European biofuel policies encourage unethical practices and are especially weak when it comes to reducing greenhouse gas emissions in developing countries, the results of an inquiry have shown.
An 18-month study by the Nuffield Council on Bioethics said that policies such as the European Renewable Energy Directive are particularly dire when it comes to protecting the environment, reducing greenhouse gas emissions and avoiding human rights violations in developing countries.
Professor Joyce Tait, who led the inquiry, said, ‘Biofuels are one of the only renewable alternatives we have for transport fuels such as petrol and diesel, but current policies and targets that encourage their uptake have backfired badly.’
Tait added, ‘The rapid expansion of biofuels production in the developing world has led to problems such as deforestation and the displacement of indigenous people. We want a more sophisticated strategy that considers the wider consequences of biofuel production.’
The Biofuels: Ethical Issues report said there should be overarching ethical conditions for biofuels produced in and imported into Europe.
It said there must be a focus on making biofuels environmentally sustainable and making sure they actively contribute to the reduction of greenhouse gases.
‘Researchers are developing new types of biofuels that need less land, produce fewer greenhouse gases and do not compete with food, but commercial-scale production is many years away,’ said Professor Ottoline Leyser, another author of the report.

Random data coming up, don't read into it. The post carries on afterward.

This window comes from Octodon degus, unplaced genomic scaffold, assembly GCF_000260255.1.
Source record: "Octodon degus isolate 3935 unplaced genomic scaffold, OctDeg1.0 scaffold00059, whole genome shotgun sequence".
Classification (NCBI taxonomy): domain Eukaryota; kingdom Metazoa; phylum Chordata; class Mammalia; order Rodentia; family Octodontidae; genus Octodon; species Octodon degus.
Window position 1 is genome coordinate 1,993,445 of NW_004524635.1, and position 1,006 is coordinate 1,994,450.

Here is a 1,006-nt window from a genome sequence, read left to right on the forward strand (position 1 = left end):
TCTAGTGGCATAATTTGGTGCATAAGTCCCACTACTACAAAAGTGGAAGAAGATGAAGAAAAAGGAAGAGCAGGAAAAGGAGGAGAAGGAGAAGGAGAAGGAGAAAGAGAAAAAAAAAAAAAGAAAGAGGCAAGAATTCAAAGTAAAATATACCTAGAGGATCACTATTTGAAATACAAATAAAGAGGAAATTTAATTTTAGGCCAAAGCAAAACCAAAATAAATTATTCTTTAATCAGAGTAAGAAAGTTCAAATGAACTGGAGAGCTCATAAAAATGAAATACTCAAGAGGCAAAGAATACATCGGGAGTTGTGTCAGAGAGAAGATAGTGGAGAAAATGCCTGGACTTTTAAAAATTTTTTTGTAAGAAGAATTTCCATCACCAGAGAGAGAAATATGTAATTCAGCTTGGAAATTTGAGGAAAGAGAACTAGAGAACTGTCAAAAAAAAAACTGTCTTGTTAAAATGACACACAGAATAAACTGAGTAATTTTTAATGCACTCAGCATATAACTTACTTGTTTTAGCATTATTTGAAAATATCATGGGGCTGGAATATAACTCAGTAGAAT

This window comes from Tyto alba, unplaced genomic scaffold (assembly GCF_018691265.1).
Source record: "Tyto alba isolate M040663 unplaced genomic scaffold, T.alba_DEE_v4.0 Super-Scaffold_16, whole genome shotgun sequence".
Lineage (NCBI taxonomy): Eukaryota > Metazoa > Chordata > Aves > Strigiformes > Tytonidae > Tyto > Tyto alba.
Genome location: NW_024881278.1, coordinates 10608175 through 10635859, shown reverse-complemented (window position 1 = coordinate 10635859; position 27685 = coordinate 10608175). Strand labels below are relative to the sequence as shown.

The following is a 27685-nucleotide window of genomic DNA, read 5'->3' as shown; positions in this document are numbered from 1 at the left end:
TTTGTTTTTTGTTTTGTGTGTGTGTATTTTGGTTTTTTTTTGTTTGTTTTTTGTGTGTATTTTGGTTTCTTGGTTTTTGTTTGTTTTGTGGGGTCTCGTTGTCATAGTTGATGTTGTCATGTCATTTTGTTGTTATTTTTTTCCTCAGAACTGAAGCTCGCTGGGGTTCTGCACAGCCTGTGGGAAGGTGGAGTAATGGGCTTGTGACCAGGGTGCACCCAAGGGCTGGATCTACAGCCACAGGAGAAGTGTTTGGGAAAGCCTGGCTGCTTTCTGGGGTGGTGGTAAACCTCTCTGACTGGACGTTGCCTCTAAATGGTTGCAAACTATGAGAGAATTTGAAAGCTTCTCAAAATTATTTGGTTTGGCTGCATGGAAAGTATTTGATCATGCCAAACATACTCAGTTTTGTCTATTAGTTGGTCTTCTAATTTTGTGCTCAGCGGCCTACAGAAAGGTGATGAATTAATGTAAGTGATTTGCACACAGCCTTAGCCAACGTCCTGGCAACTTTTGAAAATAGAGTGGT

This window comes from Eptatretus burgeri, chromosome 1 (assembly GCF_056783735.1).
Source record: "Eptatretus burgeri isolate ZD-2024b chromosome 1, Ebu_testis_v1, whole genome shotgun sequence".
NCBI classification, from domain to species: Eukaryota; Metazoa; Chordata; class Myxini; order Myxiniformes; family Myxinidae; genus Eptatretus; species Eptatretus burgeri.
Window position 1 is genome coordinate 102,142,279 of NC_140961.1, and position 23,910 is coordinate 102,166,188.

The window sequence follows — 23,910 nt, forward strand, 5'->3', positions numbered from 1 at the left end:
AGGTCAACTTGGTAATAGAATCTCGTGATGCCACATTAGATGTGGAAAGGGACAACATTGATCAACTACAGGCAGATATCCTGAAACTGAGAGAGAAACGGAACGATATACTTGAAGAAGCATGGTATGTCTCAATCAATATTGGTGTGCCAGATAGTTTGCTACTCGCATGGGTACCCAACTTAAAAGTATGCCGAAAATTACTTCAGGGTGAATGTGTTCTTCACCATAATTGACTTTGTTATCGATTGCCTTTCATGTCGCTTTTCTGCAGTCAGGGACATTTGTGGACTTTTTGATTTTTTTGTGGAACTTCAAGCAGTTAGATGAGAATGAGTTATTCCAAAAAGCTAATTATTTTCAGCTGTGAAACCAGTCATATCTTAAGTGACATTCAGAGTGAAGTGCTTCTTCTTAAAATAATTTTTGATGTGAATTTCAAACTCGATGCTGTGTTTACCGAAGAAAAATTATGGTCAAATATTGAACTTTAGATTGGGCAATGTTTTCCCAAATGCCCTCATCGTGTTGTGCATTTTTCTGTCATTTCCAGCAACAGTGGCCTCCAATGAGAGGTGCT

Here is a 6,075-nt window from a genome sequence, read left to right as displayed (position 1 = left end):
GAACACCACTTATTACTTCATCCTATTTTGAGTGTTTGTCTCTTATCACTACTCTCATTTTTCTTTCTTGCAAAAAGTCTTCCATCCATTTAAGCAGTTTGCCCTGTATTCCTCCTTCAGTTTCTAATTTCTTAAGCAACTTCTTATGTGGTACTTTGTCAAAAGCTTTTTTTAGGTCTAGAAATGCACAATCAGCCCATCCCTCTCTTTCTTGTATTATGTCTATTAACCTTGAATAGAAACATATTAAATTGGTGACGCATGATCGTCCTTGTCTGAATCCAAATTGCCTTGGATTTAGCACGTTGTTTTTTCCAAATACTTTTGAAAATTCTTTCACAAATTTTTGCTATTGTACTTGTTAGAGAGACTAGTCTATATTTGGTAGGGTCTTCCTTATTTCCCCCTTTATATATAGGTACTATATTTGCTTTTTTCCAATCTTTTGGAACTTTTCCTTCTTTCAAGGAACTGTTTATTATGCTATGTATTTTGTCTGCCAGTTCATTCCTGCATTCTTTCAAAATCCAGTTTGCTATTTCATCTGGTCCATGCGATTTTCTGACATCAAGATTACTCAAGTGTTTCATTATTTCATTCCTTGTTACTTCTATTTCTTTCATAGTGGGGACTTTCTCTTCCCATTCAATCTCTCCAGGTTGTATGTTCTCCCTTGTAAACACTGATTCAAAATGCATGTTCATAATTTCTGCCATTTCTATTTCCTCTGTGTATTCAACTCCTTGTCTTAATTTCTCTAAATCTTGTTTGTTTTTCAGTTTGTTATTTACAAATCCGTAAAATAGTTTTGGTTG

Leyser added that there must be more direction from government to encourage ethical types of biofuels.
The two main transport biofuels in use today are bioethanol – made from maize and sugar cane – and biodiesel, which is produced from palm and rape seed oil.
The European Renewable Energy Directive sets out the aim of deriving ten per cent of transport fuel from renewable sources by 2020.
In addition to this, there are also individual country targets. The UK, for instance, has a stated aim of sourcing five per cent of its transport fuel from renewable energy by 2013.
To meet both these overarching targets and the ambitions of individual countries, biofuels are being imported from countries that do not have responsible or enforceable policies on climate change.
In the UK, for instance, biofuels make up three per cent of UK road transport fuel, sourced mainly from Argentina, Brazil and Europe.
‘Tackling climate change whilst providing energy and fuel for a growing global population presents us with a formidable challenge,’ said Tait. ‘We have developed these ethical principles with biofuels in mind, but we urge policy makers to use them as a checklist for all new technologies. Biofuels, if produced in an ethical way, have great potential to contribute to the energy mix, but they alone cannot solve our problems.’
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